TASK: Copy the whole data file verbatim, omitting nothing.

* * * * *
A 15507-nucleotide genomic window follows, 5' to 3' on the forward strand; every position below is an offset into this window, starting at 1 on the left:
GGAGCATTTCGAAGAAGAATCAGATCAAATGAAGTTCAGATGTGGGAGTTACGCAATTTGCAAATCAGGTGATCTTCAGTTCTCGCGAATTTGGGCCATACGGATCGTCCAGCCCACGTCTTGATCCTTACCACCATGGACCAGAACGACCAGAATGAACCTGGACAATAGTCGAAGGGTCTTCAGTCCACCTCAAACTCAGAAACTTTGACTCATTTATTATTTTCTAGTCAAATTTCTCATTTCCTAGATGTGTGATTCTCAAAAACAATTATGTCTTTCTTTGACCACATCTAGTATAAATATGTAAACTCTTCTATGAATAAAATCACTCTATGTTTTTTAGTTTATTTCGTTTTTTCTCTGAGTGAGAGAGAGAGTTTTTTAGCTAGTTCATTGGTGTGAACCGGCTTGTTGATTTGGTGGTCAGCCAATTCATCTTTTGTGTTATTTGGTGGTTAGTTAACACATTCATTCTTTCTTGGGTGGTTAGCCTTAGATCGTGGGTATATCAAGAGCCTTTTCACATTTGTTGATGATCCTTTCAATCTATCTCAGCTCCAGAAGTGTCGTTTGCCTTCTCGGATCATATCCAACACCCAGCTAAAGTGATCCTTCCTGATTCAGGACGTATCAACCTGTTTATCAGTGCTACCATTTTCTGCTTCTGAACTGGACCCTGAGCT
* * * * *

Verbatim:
A 15507-nucleotide genomic window follows, 5' to 3' on the forward strand; every position below is an offset into this window, starting at 1 on the left:
GGAGCATTTCGAAGAAGAATCAGATCAAATGAAGTTCAGATGTGGGAGTTACGCAATTTGCAAATCAGGTGATCTTCAGTTCTCGCGAATTTGGGCCATACGGATCGTCCAGCCCACGTCTTGATCCTTACCACCATGGACCAGAACGACCAGAATGAACCTGGACAATAGTCGAAGGGTCTTCAGTCCACCTCAAACTCAGAAACTTTGACTCATTTATTATTTTCTAGTCAAATTTCTCATTTCCTAGATGTGTGATTCTCAAAAACAATTATGTCTTTCTTTGACCACATCTAGTATAAATATGTAAACTCTTCTATGAATAAAATCACTCTATGTTTTTTAGTTTATTTCGTTTTTTCTCTGAGTGAGAGAGAGAGTTTTTTAGCTAGTTCATTGGTGTGAACCGGCTTGTTGATTTGGTGGTCAGCCAATTCATCTTTTGTGTTATTTGGTGGTTAGTTAACACATTCATTCTTTCTTGGGTGGTTAGCCTTAGATCGTGGGTATATCAAGAGCCTTTTCACATTTGTTGATGATCCTTTCAATCTATCTCAGCTCCAGAAGTGTCGTTTGCCTTCTCGGATCATATCCAACACCCAGCTAAAGTGATCCTTCCTGATTCAGGACGTATCAACCTGTTTATCAGTGCTACCATTTTCTGCTTCTGAACTGGACCCTGAGCT